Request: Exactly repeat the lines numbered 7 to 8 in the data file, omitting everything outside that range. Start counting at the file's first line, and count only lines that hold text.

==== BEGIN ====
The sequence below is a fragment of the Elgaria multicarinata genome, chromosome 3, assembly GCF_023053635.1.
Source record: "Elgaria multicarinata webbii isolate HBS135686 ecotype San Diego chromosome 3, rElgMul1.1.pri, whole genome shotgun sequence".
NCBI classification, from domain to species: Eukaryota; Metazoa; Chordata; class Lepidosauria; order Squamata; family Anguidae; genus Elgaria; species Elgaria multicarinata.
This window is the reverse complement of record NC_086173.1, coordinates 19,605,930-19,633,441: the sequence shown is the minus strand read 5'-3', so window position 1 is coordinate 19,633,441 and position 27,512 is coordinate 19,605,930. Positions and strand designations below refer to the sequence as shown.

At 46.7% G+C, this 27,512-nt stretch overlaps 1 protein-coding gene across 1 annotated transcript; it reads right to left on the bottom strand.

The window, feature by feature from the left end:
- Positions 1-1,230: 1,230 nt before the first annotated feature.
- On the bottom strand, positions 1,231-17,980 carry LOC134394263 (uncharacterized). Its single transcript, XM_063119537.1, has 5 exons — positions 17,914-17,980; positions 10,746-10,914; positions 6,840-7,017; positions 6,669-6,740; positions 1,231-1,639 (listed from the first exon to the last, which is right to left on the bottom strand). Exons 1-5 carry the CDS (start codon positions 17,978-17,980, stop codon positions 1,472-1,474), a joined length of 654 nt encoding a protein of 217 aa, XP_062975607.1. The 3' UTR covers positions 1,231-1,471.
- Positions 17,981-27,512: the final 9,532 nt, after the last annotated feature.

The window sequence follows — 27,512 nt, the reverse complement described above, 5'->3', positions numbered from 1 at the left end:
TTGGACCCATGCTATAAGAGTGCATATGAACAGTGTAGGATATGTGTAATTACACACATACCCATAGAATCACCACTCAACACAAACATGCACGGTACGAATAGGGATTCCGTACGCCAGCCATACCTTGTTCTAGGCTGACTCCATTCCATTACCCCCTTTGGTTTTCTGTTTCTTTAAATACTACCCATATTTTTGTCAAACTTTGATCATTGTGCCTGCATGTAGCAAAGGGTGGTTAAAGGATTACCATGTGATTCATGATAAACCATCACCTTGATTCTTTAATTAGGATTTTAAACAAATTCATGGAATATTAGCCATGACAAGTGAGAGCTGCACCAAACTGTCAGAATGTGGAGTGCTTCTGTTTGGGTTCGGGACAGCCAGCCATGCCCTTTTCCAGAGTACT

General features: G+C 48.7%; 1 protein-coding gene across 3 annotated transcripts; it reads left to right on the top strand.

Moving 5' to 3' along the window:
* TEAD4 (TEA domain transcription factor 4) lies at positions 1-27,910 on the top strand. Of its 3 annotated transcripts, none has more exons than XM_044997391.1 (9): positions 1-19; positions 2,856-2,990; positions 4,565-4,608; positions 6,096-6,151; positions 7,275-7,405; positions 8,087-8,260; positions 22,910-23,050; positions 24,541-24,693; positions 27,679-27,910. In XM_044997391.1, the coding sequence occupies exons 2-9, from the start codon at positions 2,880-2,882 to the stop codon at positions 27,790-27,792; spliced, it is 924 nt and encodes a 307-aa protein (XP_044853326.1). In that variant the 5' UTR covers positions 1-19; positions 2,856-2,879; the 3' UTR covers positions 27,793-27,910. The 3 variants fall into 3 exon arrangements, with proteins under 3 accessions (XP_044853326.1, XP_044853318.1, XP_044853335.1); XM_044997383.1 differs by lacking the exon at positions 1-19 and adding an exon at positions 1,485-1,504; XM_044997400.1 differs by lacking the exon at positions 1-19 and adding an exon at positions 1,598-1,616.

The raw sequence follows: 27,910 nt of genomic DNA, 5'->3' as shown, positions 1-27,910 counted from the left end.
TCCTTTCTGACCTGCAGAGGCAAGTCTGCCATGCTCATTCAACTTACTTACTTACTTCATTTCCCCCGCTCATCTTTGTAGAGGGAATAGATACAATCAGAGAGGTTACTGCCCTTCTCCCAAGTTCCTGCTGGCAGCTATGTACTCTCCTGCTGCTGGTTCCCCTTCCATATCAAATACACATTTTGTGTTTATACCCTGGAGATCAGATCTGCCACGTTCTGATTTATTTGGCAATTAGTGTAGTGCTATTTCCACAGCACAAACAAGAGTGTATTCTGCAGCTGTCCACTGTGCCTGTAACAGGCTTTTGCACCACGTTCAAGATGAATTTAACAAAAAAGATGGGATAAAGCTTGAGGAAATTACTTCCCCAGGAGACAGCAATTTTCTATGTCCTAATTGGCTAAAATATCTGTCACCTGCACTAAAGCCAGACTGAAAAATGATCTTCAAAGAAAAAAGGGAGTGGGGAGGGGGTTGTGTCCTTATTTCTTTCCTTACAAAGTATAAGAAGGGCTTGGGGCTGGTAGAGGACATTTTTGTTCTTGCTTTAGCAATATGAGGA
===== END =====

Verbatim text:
- Positions 1-1,230: 1,230 nt before the first annotated feature.
- On the bottom strand, positions 1,231-17,980 carry LOC134394263 (uncharacterized). Its single transcript, XM_063119537.1, has 5 exons — positions 17,914-17,980; positions 10,746-10,914; positions 6,840-7,017; positions 6,669-6,740; positions 1,231-1,639 (listed from the first exon to the last, which is right to left on the bottom strand). Exons 1-5 carry the CDS (start codon positions 17,978-17,980, stop codon positions 1,472-1,474), a joined length of 654 nt encoding a protein of 217 aa, XP_062975607.1. The 3' UTR covers positions 1,231-1,471.